Another 'red line'? Obama again considers airstrikes in Syria
As US officials work up plans to strike at the base of the Islamic State in Syria, the reluctant interventionist in the White House seems more likely to approve military action.
Raqqa Media Center of the Islamic State/AP
This time around, as administration officials work up plans and build a potential international coalition to strike at the base of the Islamic State (IS) in Syria, the reluctant interventionist in the White House seems more likely to give military action the nod.
The basic reason is this: Mr. Obama views the IS Islamist extremist organization as a direct threat to Americans and to US national security interests. Syrian President Bashar al-Assad, whose regime would have been the target of airstrikes last year, was not seen to rise to the same order and level of threat.
When Obama seemed on the verge of launching airstrikes in August 2013, it was about a despot’s heinous acts against his own people: Mr. Assad’s alleged use of chemical weapons against civilians in the civil war wracking his country. Obama had set a “red line” for Assad concerning any use of his chemical weapons stockpiles, but there was never a worry that Assad was about to attack the US and thus posed a national security threat.
But the IS is viewed differently, and only more so after the group took the shocking and provocative step last week of beheading American journalist James Foley on camera and challenging Obama to back off or see more Americans die.
Earlier this month, Obama ordered airstrikes targeting IS militants in northern Iraq after they advanced on the Iraqi Kurdish capital of Erbil, where the US has a consulate and personnel advising the peshmerga security forces.
The president justified that action in part as necessary for the protection of American personnel and US national security interests. He also said it was necessary to ward off a potential genocide of Iraq’s Yazidi minority.
Repetition of that reasoning as White House officials have debated intervention makes it virtually certain the same justification would be invoked in the case of action against IS (also known as ISIS or ISIL) in Syria.
Pentagon officials have said in recent days that IS poses a threat to the US at home, even if not imminently – and that addressing the terrorist group will require hitting it in Syria.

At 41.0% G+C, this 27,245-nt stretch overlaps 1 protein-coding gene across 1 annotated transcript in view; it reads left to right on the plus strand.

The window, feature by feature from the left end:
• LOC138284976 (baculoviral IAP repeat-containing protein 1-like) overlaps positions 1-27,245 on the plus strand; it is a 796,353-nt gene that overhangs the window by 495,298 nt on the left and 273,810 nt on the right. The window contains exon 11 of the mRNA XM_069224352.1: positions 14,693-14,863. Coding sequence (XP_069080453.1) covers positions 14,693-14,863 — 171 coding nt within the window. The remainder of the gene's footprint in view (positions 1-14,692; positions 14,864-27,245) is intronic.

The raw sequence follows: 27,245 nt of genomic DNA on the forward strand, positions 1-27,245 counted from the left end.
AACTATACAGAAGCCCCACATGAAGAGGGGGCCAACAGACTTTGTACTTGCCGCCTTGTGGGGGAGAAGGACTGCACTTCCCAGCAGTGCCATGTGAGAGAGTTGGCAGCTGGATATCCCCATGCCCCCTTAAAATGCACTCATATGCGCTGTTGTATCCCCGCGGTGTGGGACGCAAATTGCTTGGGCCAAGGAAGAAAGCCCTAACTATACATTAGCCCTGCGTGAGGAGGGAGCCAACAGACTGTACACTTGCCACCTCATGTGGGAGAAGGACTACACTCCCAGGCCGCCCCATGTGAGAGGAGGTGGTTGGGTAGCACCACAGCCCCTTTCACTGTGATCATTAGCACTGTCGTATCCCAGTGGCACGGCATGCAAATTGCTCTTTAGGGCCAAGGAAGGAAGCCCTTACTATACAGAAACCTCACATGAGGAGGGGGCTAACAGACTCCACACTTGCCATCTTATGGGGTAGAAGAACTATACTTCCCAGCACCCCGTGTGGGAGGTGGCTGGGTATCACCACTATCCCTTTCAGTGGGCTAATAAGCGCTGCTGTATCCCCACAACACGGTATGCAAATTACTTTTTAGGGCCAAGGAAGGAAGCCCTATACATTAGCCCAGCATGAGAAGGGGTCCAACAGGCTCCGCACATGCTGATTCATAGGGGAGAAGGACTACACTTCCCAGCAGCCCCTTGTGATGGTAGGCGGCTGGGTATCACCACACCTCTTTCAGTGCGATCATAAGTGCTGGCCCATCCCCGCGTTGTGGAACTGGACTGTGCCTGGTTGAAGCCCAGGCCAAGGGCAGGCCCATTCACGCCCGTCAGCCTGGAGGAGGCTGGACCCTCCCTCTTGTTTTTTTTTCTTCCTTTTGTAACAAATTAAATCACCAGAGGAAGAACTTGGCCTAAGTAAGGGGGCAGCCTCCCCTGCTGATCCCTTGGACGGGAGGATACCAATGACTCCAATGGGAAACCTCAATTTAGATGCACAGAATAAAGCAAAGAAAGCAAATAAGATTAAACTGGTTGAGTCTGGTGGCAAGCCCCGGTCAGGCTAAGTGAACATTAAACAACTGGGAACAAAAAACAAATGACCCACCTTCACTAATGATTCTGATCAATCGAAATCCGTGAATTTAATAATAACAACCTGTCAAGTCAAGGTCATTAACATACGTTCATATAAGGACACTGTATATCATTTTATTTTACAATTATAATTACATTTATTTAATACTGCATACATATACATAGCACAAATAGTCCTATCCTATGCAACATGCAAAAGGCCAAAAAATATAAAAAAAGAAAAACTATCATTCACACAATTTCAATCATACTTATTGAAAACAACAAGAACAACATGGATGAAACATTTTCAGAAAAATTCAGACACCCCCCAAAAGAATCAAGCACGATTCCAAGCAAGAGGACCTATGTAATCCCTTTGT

Gen. Martin Dempsey, chairman of the Joint Chiefs of Staff, said at a press conference last week that defeating IS would require “addressing that part of the group that resides in Syria” as well as “on both sides of what is essentially at this point a nonexistent border” with Iraq.
Another element the administration will be factoring into any decision to launch military action against IS in Syria is Congress and whether to seek authorization.
Last year, Obama announced he would consult with Congress before launching airstrikes against the Assad regime – and the debate bogged down until the United States agreed with Russia on a deal for removing and destroying Assad’s stockpiles of chemical weapons. The airstrikes were off the table.
This time, many supporters of the administration seeking congressional authorization for military action inside Syria say they would expect a less contentious campaign for approval because the target would be IS and because of the threat the group is seen to pose to the US and US interests.
“If asked to embark on a wise, just and well-defined campaign against ISIL, the American Congress – and through it the American people – will likely consent,” says Jane Harman, director of the Wilson Center and former California congresswoman, writing on the center’s website. “But, in a democracy like ours, the choice is theirs,” she adds, calling Congress “AWOL” in the debate on how to address IS.
An irony of the action that would be taken in Syria this time around is that it could end up bolstering the very figure – Assad – who would have been the target last year had airstrikes been ordered.
Some opponents of US intervention in Syria say that hitting IS in Iraq is one thing, but that going into Syria would take the US into a whole new ballgame.
“Are we really going to intervene in a civil war where we look at the most powerful forces on both sides as intolerable?” says David Hendrickson, a professor of political science at Colorado College.
Despite his skepticism, Professor Hendrickson says that if military intervention against IS inside Syria is ordered, it will require the US to strike some deal with the “intolerable” still in charge of the largest armed forces in the country.
“There would have to be some kind of accommodation of Assad,” he says. “We’re not going to get where we want just by bombing ISIS, so we’d have to strike a deal where we say to Assad, ‘You have to go in and take territory back [from IS], but there are things you have to do in return,’ " like opening up to Syria’s political opposition and “offering guarantees to the country’s Sunnis,” he says.
Which is to say, Hendrickson adds, that launching airstrikes against IS in Syria won’t be a simple proposition.